Haiti reveals ambitious reconstruction plan

PORT-AU-PRINCE: Haiti has unveiled the first draft

of its grand reconstruction plan, saying 11.5 billion dollars would

be needed to help the country

rebuild after January’s devastating earthquake.

Prepared by the government with the help of the international community, the Preliminary Damage and Needs Assessment (PDNA) will provide the framework for discussions at a major donors conference in New York on March 31.

The plan, published online yesterday, goes far beyond the immediate priorities of post-quake reconstruction and looks at the massive economic and governance challenges Haiti faces if it wants to become a fully functional state.

“This is a process. This is not a final document. This represents

a vision which is going to be constantly developed to arrive at a final version,” Tourism Minister Patrick Delatour told AFP. It comes more than two months after the January 12 quake, which flattened large parts of Port-au-Prince and surrounding towns and villages, claiming more than 220,000 lives.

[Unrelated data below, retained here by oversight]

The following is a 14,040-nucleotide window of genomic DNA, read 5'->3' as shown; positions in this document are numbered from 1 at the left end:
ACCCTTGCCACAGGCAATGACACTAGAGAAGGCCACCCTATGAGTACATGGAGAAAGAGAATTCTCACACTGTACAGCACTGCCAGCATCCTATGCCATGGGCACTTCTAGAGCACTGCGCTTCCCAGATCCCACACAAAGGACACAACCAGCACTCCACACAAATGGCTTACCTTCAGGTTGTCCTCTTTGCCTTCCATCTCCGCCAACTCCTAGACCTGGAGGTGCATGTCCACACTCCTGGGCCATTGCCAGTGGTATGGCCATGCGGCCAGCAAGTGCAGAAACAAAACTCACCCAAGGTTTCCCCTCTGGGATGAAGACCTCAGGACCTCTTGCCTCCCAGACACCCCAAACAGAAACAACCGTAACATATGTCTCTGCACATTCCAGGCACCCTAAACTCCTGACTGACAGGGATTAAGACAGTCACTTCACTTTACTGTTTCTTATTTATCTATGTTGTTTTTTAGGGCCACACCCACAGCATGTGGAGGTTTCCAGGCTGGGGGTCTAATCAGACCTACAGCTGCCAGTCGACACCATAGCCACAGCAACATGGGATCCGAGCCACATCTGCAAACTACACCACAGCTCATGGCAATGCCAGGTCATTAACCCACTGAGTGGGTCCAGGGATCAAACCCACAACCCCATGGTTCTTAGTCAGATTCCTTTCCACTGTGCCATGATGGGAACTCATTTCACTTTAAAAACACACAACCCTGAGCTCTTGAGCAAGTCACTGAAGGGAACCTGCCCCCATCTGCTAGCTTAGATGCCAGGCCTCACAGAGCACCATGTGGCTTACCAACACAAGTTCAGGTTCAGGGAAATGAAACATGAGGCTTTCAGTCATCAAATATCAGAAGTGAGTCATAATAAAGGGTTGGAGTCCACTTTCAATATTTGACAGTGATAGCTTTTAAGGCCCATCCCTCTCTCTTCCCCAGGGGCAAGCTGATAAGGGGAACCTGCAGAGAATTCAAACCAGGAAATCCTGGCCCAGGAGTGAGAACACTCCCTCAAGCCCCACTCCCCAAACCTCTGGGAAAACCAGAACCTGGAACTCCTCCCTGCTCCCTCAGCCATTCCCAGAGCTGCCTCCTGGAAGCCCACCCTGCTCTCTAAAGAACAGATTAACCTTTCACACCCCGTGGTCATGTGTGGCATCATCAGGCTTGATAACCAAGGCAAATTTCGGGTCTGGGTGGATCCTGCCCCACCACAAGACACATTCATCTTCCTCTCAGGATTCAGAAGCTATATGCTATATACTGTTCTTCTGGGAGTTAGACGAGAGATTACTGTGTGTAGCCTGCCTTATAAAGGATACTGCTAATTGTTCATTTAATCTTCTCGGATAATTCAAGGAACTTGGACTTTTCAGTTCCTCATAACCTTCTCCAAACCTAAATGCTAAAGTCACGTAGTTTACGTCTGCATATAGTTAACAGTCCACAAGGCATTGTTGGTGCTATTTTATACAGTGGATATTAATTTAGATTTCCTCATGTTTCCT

A version of the PDNA, given to 28 delegations from countries and organisations gathered in the

Dominican Republic capital

Santo Domingo for a preparatory summit ahead of New York, gave a new toll of 222,570. “The earthquake has created an unprecedented situation, amplified by the fact that it struck the country’s most populous region and its economic and administrative centre,” the assessment said.

Compiled with the help of 250 Haitian and international experts, the study put the total damage from the 7.0-magnitude quake at a massive $ 7.9 billion, or a massive 120 percent of Haiti’s gross domestic product. More than 70 percent of those losses were sustained by the private sector and $4.4 billion worth of damage was to schools, hospitals, roads, bridges, buildings, ports and airports. “The total amount of money needed stands at $11.5 billion and breaks down like this: 50 percent for the social sector, 17 percent for infrastructure including housing, and 15 percent for the environment and disaster risk management,” the document said.

Delatour stressed that 11.5 billion dollars was only a ballpark

figure and that estimates for the

total reconstruction cost ranged anywhere between eight and 14 billion dollars.